California Enters Stage 2 of Reopening and Other Coronavirus News

California Enters Stage 2 of Reopening

California has entered Stage 2 of its four-stage reopening. Under Stage 2, curbside retail, manufacturing plants and offices are allowed to operate with restrictions.

For the California construction industry, Stage 2 doesn’t represent much of a change perhaps with the exception of manufacturing supply chains, although construction supply chains were arguably already exempt.

While construction in California is permitted, project owners and contractors should check their local, and, in particular, county health departments, for any job safety requirements such as the “Construction Projects Safety Protocols” currently required in the Bay Area.

Federal/State Workplace Safety Guidance for Construction

On May 12, 2020, CalOSHA issued guidance for the construction industry entitled COVID-19 Industry Guidance: Construction. The Guidance addresses worksite specific plans, employee training, individual control measures and screening, and other topics. The Guidance is in addition to CalOSHA’s Safety and Health Guidance issued on May 13, 2020 entitled COVID-19 Infection prevention in Construction.

To date, OSHA hasn’t issued any industry-specific guidance for the construction industry although it had earlier issued an OSHA Alert with “tips” for the construction industry.  General guidance applicable to all workplaces has been released by OSHA entitled Guidance on Preparing Workplaces for COVID-19.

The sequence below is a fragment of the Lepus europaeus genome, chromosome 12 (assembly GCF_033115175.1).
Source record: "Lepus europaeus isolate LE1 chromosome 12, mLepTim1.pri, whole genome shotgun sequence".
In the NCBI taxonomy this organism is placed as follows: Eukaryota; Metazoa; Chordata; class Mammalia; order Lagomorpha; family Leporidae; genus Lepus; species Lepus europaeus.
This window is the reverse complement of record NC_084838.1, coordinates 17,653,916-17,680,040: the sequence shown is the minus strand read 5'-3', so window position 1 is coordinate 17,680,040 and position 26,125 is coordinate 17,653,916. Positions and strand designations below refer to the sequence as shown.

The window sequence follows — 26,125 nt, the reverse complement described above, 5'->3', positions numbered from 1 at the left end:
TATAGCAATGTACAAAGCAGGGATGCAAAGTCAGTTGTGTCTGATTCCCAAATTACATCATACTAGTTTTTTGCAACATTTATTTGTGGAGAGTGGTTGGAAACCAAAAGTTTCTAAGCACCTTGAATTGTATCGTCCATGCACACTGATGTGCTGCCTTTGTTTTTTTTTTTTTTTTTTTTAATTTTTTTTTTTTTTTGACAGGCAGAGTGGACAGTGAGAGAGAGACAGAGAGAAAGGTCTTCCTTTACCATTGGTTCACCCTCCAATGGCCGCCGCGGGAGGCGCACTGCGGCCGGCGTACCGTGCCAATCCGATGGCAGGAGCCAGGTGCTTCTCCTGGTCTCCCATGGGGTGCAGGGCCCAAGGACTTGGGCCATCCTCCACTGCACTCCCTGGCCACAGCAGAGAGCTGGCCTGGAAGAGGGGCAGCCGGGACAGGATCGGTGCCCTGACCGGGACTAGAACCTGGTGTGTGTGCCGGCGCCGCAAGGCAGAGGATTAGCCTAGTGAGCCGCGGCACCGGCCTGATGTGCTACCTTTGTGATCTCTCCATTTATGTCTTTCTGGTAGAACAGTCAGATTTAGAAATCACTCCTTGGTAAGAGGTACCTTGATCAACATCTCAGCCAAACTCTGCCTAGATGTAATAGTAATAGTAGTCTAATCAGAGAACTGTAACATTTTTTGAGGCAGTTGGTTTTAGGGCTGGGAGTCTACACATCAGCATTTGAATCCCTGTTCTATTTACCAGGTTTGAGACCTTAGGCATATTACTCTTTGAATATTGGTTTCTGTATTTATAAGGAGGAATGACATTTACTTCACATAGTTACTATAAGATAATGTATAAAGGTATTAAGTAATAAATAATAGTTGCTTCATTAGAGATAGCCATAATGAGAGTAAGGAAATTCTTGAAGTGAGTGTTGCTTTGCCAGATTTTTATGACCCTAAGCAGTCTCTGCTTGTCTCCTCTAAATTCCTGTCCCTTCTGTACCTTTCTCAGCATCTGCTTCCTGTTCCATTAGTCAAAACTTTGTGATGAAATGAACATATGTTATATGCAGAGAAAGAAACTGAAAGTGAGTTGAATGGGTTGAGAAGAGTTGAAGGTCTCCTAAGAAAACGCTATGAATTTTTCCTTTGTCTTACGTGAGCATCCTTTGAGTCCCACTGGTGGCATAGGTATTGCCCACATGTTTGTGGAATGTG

Guidance from both CalOSHA and OSHA reference guidelines from Centers for Disease Control and Prevention including social distancing, use of face coverings, and workplace hygiene.

SBA Issues Loan Forgiveness Form and Instructions

According to the U.S. Small Business Administration (“SBA”), the construction industry received the most of any industry sectors of first round funding under the Paycheck Protection Program (“PPP”), accounting for approximately 13 percent of all loans approved, representing approximately $45 billion of the $349 billion allocated in the first round of funding of the PPP program.

If you were one of the lucky firms who obtained a PPP loan, on May 15, 2020, the SBA issued its anxiously awaited PPP loan forgiveness form and instructions. Under the PPP program, for loan funds to be forgiven, they must be used to pay for eligible expenses during the eight (8) weeks after loan funds are received including payroll, mortgage interest, rent and utilities, 75% of loan funds must be used for payroll, and you must maintain (or increase) you number of employees.

Some changes may be brewing however as small businesses complain that the eight (8) week period to use loan funds is too short. Bills pending in the House and Senate would extend the the eight (8) week period from 16 weeks to 24 weeks and eliminate or revise the 75% rule.

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